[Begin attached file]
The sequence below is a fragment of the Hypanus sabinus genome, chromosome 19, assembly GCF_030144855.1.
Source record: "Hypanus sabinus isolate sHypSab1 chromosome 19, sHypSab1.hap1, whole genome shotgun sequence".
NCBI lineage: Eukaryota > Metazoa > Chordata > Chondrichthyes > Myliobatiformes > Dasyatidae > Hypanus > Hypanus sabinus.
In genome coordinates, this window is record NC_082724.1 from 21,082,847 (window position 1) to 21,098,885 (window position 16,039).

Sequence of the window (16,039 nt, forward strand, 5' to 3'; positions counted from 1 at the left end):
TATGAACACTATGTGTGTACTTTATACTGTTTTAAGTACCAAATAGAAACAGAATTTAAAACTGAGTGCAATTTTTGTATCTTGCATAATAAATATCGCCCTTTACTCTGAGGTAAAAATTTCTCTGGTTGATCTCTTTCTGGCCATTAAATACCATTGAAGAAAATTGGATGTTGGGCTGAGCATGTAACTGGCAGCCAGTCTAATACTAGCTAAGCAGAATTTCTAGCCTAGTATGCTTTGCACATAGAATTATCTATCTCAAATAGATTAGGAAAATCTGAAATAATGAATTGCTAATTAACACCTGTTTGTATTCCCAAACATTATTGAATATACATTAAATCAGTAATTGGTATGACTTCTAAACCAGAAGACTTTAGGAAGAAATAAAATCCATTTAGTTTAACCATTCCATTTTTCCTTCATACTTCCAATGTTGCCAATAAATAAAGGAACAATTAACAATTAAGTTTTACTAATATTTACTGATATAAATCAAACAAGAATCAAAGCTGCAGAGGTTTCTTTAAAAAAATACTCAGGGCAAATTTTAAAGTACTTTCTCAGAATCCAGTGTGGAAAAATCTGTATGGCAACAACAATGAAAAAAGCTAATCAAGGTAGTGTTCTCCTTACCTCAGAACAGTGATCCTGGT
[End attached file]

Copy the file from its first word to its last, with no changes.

The sequence below is a fragment of the Hypanus sabinus genome, chromosome 19, assembly GCF_030144855.1.
Source record: "Hypanus sabinus isolate sHypSab1 chromosome 19, sHypSab1.hap1, whole genome shotgun sequence".
NCBI lineage: Eukaryota > Metazoa > Chordata > Chondrichthyes > Myliobatiformes > Dasyatidae > Hypanus > Hypanus sabinus.
In genome coordinates, this window is record NC_082724.1 from 21,082,847 (window position 1) to 21,098,885 (window position 16,039).

Sequence of the window (16,039 nt, forward strand, 5' to 3'; positions counted from 1 at the left end):
TATGAACACTATGTGTGTACTTTATACTGTTTTAAGTACCAAATAGAAACAGAATTTAAAACTGAGTGCAATTTTTGTATCTTGCATAATAAATATCGCCCTTTACTCTGAGGTAAAAATTTCTCTGGTTGATCTCTTTCTGGCCATTAAATACCATTGAAGAAAATTGGATGTTGGGCTGAGCATGTAACTGGCAGCCAGTCTAATACTAGCTAAGCAGAATTTCTAGCCTAGTATGCTTTGCACATAGAATTATCTATCTCAAATAGATTAGGAAAATCTGAAATAATGAATTGCTAATTAACACCTGTTTGTATTCCCAAACATTATTGAATATACATTAAATCAGTAATTGGTATGACTTCTAAACCAGAAGACTTTAGGAAGAAATAAAATCCATTTAGTTTAACCATTCCATTTTTCCTTCATACTTCCAATGTTGCCAATAAATAAAGGAACAATTAACAATTAAGTTTTACTAATATTTACTGATATAAATCAAACAAGAATCAAAGCTGCAGAGGTTTCTTTAAAAAAATACTCAGGGCAAATTTTAAAGTACTTTCTCAGAATCCAGTGTGGAAAAATCTGTATGGCAACAACAATGAAAAAAGCTAATCAAGGTAGTGTTCTCCTTACCTCAGAACAGTGATCCTGGT